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Yo-Yo Ma:
Haute Culture's First String


Cellist and haute culture's ambassador to the masses talks about his name, his cellos and his love of grocery shopping.

by H Y Nahm

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Yo-Yo Ma Yo-Yo Ma:
Haute Culture's First String

alling Yo-Yo Ma the world's greatest living cellist is like calling Monica Lewinsky Bill Clinton's favorite intern. Some dimensions don't reduce down to adjectives. But if you were an alien tasked to bring home earth's most elegant male, Yo-Yo Ma would head up your short list. And if you were a promoter trying to come up with a class note for a mass media spectacle like the Olympics or the Oscars Yo-Yo Ma would be your man.





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     Ma's status transcends his 15 Grammies, including the recent Latin Grammies, and over 50 albums during a professional career that began at age five. He isn't so much a musical icon or even a cultural icon as the icon of culture itself. It may have something to do with the rapturous way he bows his 300-year-old Montagnana cello, as though channeling the spirits of Bach, Brahms or Beethoven. Or the fact that he has high society feeding ravenously out of his long-fingered hands. Or the infectious delight with which he feeds it cultural confections that meld Bach cello suites with Kabuki, ice-dancing or garden design. Or his ability to move, within the space of a single year, among albums featuring Appalachian fiddling, Tango and Baroque.

     Most recently, Ma has collaborated with Ennio Morricone on a recording of Morricone's themes for classic movies like Once Upon a Time in America, The Good, The Bad and The Ugly and The Untouchables

     The project is an offshoot of one that put Ma's evocative prowess on display for many Asian Americans — his collaboration with composer Tan Dun on the haunting score for Crouching Tiger, Hidden Dragon. Ma's most ambitious Asian-themed undertaking is his ongoing Silk Road Project which seeks to recreate musically the cultural movements along the old trading route between Europe and Asia.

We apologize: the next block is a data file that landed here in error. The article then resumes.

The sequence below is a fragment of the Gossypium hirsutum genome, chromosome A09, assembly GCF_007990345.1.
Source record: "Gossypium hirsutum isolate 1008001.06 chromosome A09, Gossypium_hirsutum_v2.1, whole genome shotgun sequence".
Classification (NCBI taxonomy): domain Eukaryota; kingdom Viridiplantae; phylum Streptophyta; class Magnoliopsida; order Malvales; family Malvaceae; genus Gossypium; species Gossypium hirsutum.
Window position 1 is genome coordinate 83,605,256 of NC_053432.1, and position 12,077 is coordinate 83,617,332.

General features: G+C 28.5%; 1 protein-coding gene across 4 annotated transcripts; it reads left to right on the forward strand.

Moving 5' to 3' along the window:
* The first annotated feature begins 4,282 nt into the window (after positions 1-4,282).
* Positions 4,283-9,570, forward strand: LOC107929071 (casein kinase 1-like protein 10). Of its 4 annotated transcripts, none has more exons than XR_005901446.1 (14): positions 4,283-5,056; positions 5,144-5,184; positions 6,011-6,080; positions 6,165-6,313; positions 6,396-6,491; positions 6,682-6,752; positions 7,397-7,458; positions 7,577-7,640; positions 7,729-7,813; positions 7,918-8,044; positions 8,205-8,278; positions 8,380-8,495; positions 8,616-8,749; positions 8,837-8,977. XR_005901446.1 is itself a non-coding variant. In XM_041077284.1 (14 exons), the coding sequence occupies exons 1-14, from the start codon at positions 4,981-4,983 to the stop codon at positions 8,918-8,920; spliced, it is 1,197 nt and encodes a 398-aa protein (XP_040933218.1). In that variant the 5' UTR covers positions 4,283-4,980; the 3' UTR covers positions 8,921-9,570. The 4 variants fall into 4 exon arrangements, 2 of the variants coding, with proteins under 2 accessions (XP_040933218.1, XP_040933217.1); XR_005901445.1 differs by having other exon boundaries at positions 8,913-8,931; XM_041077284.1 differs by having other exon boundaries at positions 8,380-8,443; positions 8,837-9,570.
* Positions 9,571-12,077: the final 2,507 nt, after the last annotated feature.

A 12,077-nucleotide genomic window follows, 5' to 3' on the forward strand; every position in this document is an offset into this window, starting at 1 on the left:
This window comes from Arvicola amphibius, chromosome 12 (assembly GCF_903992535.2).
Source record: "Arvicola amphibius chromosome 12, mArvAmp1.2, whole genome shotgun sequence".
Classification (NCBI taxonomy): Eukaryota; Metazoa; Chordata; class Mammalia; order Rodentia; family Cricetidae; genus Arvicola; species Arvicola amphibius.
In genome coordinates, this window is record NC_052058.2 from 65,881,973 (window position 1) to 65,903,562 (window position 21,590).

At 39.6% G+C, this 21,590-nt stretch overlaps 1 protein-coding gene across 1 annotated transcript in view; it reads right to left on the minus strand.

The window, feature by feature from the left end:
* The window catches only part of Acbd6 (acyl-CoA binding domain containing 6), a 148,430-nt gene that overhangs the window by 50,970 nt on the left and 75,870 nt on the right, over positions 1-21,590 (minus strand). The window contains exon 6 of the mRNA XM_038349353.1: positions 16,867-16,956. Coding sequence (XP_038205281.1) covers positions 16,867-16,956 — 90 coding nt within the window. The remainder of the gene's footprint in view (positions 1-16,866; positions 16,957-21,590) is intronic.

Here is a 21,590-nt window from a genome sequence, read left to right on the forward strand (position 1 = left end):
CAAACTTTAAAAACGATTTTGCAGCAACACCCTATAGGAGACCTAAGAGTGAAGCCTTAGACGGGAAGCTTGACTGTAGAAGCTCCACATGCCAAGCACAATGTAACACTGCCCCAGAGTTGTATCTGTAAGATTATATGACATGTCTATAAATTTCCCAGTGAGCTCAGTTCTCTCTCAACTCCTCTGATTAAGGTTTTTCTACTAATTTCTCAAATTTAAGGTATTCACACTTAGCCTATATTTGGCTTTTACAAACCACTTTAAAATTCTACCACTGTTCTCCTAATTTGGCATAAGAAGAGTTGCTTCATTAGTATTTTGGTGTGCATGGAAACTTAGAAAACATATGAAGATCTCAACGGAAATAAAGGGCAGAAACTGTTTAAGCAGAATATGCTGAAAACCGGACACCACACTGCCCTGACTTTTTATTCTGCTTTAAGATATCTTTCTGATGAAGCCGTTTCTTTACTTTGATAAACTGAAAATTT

It doesn't hurt either that at 49 Yo-Yo Ma has the looks and the energy of a man half his age. And is it possible that, despite all his success, he still wears what looks like the same oversized glasses he wore twenty years ago?

     The worst epithet he's ever faced? Being tagged “Sexiest Classicial Musician” by People.

     Yo-Yo Ma was born in 1955 in Paris to a singer mother and a musicologist father who set about with great determination to create a cello prodigy. At age six Yo-Yo showed enough promise to raise the eyebrows of violinist Isaac Stern. The following year the Ma family relocated to New York. At age nine Yo-Yo was enrolled in the Julliard School and studied under cellist Leonard Rose, a close friend of Stern's.

     For college Ma chose to receive a broad liberal arts education at Harvard over a music school. He graduated in 1976. A year later he married Jill Hornor, a violinist he had met during a performance at Mt Holyoke when he was 16. She was two years older. By the time he won the Avery Fisher Prize in 1978 Ma was a dozen years into his career as an internationally acclaimed cellist. He continues to perform regularly to packed houses around the world and is one of the world's leading classical recording artists. The Mas live in Cambridge, Massachusetts. They have two children: Nicolas, 21, and Emily, 19.



GS: You have been described as cutting right to the essence of every style of music you undertake. How heavily do you rely on your intellectual/analytical powers to help formulate interpretations?
JSL: Without a fabulous liberal arts education I wouldn't be able to work in so many different musical styles. That education gave me the tools to get to the inside of the specific voices of individual composers or cultural eras. PAGE 2

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“That education gave me the tools to get to the inside of the specific voices of individual composers or cultural eras.”


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